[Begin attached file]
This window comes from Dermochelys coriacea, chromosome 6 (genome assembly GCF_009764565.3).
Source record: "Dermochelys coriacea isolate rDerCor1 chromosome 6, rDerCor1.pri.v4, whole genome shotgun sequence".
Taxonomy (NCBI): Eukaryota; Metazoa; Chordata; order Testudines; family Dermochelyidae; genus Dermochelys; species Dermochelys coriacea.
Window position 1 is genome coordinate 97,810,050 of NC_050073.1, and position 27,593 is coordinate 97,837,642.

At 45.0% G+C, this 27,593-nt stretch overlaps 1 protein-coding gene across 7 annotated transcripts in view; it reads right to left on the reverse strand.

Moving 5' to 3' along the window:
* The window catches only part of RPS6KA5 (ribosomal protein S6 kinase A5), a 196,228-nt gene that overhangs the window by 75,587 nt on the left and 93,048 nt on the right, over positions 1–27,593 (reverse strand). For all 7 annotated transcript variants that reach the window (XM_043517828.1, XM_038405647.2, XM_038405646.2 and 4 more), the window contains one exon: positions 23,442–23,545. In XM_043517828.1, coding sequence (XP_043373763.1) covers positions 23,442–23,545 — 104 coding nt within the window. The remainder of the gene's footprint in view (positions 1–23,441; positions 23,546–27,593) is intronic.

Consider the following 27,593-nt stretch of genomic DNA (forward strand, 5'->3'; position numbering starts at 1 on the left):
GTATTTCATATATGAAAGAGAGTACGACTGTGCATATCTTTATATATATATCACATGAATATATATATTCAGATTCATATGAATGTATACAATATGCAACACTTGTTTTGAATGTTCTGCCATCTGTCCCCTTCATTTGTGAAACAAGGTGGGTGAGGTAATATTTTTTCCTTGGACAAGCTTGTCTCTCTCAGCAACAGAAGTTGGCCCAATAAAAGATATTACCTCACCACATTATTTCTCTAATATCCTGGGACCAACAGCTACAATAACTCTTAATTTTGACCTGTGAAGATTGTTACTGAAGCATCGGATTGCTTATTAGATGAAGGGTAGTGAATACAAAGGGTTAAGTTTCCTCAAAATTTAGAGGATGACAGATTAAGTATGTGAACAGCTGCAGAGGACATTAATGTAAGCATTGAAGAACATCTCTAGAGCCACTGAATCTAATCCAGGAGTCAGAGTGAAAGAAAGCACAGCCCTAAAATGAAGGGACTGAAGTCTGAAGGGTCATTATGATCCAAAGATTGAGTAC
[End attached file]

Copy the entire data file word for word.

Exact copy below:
This window comes from Dermochelys coriacea, chromosome 6 (genome assembly GCF_009764565.3).
Source record: "Dermochelys coriacea isolate rDerCor1 chromosome 6, rDerCor1.pri.v4, whole genome shotgun sequence".
Taxonomy (NCBI): Eukaryota; Metazoa; Chordata; order Testudines; family Dermochelyidae; genus Dermochelys; species Dermochelys coriacea.
Window position 1 is genome coordinate 97,810,050 of NC_050073.1, and position 27,593 is coordinate 97,837,642.

At 45.0% G+C, this 27,593-nt stretch overlaps 1 protein-coding gene across 7 annotated transcripts in view; it reads right to left on the reverse strand.

Moving 5' to 3' along the window:
* The window catches only part of RPS6KA5 (ribosomal protein S6 kinase A5), a 196,228-nt gene that overhangs the window by 75,587 nt on the left and 93,048 nt on the right, over positions 1–27,593 (reverse strand). For all 7 annotated transcript variants that reach the window (XM_043517828.1, XM_038405647.2, XM_038405646.2 and 4 more), the window contains one exon: positions 23,442–23,545. In XM_043517828.1, coding sequence (XP_043373763.1) covers positions 23,442–23,545 — 104 coding nt within the window. The remainder of the gene's footprint in view (positions 1–23,441; positions 23,546–27,593) is intronic.

Consider the following 27,593-nt stretch of genomic DNA (forward strand, 5'->3'; position numbering starts at 1 on the left):
GTATTTCATATATGAAAGAGAGTACGACTGTGCATATCTTTATATATATATCACATGAATATATATATTCAGATTCATATGAATGTATACAATATGCAACACTTGTTTTGAATGTTCTGCCATCTGTCCCCTTCATTTGTGAAACAAGGTGGGTGAGGTAATATTTTTTCCTTGGACAAGCTTGTCTCTCTCAGCAACAGAAGTTGGCCCAATAAAAGATATTACCTCACCACATTATTTCTCTAATATCCTGGGACCAACAGCTACAATAACTCTTAATTTTGACCTGTGAAGATTGTTACTGAAGCATCGGATTGCTTATTAGATGAAGGGTAGTGAATACAAAGGGTTAAGTTTCCTCAAAATTTAGAGGATGACAGATTAAGTATGTGAACAGCTGCAGAGGACATTAATGTAAGCATTGAAGAACATCTCTAGAGCCACTGAATCTAATCCAGGAGTCAGAGTGAAAGAAAGCACAGCCCTAAAATGAAGGGACTGAAGTCTGAAGGGTCATTATGATCCAAAGATTGAGTAC